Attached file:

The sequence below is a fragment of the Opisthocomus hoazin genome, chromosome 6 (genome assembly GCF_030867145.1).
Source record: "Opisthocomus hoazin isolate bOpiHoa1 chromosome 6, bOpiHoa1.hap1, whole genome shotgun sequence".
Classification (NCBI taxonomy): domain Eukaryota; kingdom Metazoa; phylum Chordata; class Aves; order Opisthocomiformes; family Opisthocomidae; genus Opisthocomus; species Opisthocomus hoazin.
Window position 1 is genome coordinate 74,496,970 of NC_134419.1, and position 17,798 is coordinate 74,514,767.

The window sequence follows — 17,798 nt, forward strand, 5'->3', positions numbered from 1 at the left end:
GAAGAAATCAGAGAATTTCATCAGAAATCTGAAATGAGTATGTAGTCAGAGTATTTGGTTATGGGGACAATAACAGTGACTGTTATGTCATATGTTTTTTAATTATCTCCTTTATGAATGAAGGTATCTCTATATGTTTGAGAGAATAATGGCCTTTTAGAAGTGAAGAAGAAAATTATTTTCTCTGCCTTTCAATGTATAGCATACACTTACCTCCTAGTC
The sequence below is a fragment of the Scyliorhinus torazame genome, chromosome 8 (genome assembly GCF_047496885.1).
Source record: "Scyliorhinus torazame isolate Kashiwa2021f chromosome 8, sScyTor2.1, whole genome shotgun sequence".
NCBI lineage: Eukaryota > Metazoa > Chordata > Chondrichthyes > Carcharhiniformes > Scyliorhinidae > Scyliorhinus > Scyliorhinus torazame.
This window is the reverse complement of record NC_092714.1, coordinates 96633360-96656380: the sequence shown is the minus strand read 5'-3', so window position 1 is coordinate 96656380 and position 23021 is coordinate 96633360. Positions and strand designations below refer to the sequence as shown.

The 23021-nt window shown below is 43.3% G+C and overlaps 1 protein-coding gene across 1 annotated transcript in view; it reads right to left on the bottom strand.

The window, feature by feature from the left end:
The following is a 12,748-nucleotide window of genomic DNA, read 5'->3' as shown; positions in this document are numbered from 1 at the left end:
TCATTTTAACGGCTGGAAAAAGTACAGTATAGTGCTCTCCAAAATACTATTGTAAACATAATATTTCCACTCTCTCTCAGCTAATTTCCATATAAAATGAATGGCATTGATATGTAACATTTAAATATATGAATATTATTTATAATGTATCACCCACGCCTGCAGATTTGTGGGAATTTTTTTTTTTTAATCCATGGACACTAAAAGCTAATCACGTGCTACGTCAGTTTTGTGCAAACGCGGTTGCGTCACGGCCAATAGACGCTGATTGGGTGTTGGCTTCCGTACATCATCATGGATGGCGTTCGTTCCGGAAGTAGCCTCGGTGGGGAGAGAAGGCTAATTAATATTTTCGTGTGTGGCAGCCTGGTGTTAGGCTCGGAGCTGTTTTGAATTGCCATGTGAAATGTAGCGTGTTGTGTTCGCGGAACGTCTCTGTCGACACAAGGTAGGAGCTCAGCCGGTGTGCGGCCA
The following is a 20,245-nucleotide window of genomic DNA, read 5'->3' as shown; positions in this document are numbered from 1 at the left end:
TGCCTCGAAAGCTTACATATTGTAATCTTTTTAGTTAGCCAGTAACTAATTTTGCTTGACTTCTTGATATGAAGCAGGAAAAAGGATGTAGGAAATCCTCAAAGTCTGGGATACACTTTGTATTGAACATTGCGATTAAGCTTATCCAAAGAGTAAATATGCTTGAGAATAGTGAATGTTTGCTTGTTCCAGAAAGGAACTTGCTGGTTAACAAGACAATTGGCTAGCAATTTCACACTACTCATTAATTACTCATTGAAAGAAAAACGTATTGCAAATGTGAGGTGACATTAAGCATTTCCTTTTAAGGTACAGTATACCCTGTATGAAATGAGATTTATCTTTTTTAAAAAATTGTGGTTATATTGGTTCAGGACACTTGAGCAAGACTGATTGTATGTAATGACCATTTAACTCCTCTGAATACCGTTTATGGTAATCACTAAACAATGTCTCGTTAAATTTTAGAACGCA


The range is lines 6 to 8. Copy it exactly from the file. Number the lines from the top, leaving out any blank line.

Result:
GAAGAAATCAGAGAATTTCATCAGAAATCTGAAATGAGTATGTAGTCAGAGTATTTGGTTATGGGGACAATAACAGTGACTGTTATGTCATATGTTTTTTAATTATCTCCTTTATGAATGAAGGTATCTCTATATGTTTGAGAGAATAATGGCCTTTTAGAAGTGAAGAAGAAAATTATTTTCTCTGCCTTTCAATGTATAGCATACACTTACCTCCTAGTC
The sequence below is a fragment of the Scyliorhinus torazame genome, chromosome 8 (genome assembly GCF_047496885.1).
Source record: "Scyliorhinus torazame isolate Kashiwa2021f chromosome 8, sScyTor2.1, whole genome shotgun sequence".